Maritime piracy: A critical analysis of its development and legal regulation
Mathita, Christine K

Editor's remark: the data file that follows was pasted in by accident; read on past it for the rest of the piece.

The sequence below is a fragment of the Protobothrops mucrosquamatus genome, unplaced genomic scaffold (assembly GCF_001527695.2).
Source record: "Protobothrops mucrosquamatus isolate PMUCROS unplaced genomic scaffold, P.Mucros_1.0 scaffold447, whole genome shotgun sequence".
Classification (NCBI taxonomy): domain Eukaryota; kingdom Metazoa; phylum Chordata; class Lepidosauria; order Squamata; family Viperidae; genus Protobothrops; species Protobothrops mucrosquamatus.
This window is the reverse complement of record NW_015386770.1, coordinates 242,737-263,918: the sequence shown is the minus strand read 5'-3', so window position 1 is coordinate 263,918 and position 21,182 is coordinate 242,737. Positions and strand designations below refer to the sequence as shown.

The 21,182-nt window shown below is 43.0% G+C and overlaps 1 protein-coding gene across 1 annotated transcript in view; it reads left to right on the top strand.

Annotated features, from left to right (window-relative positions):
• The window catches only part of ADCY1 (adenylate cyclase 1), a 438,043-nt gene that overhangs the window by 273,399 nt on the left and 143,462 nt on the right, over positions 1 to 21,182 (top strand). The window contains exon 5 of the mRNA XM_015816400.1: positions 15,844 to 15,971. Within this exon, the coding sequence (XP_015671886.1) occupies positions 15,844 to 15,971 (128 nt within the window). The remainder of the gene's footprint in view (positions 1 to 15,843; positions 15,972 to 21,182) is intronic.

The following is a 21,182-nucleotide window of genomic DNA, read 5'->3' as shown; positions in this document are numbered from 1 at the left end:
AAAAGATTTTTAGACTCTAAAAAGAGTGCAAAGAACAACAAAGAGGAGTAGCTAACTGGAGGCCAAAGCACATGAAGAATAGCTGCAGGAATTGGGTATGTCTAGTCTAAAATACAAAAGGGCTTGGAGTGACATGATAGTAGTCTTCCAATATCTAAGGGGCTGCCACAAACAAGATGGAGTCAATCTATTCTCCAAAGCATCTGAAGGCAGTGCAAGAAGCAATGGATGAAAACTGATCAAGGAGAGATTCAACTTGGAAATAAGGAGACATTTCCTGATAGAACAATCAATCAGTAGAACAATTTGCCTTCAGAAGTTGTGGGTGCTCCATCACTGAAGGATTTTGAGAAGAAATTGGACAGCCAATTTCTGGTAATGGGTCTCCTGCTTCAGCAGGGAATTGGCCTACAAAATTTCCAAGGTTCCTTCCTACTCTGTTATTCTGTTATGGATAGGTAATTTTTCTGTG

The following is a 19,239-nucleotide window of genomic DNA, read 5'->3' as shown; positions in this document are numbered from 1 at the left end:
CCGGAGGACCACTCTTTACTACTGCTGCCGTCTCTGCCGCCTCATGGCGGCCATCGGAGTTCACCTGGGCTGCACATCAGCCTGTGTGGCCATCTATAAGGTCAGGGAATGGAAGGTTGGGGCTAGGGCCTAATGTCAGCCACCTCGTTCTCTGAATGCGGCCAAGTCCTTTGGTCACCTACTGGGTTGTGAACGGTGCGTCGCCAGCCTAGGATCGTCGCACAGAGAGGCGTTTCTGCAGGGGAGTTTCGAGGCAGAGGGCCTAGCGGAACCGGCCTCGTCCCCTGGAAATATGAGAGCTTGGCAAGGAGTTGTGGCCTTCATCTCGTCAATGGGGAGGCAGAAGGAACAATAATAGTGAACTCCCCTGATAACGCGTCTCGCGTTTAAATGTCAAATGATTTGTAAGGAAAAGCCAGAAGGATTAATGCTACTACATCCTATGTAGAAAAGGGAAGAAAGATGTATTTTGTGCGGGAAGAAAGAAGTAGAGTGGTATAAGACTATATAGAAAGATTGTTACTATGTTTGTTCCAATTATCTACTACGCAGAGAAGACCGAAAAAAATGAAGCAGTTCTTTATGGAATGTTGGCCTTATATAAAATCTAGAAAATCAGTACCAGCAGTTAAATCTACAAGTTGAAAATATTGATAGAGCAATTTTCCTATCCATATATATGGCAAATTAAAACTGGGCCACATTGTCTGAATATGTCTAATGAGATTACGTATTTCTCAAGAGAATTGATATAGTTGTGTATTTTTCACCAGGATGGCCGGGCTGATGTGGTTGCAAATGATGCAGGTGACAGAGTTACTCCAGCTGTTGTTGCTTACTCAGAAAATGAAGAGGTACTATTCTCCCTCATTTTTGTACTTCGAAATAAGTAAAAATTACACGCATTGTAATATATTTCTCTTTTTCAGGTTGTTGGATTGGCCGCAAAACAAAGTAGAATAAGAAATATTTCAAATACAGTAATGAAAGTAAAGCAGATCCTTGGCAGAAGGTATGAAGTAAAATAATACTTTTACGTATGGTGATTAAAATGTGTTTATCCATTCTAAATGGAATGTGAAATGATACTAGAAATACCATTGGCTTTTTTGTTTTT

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Piracy constitutes a phenomenon that has existed as long as maritime trade and has taken a more outstanding proportion in the last two decades. It is considered a breach to the most fundamental principles of modern civilization. Nations are trying to control this crime individually and collectively but the problem is still persists. Lots of international and national laws and conventions are held in this regard to control it. Despite the vast research that has been done on regulation of piracy, little has been done on how the current laws have failed in meeting the very purpose they were enacted forWhat is even worse, some states that are highly affected by piracy have not done much to domesticate laws that would see the universality principle come to reality since all states are under an obligation to punish piracy notwithstanding who are where the crime took place. This is indicative of the laxity states have had in regard to piracy. Being one of the most hideous crimes in international law, piracy is considered a crime to which criminal responsibility is allocated to the person committing the crime, as distinct from the usual case of allocation of state responsibility under international law This study has discussed the historical development of piracy and reasons why piracy generally occurs. It has also endeavored to bring out the historical development of how laws that are meant to regulate piracy have developed. The study has discussed in detail the provisions of the 1982 United Nations Convention on the Law of the Sea (UNCLOS) on piracy and the shortcomings with the law as it is. There are also challenges that have made cooperation under the UNCLOS piracy regime become difficult in suppressing the vice. The study has formed a basis for further study on what requires to be done in order to reduce or even alleviate the negative effects of piracy and will contribute to future research on similar topics.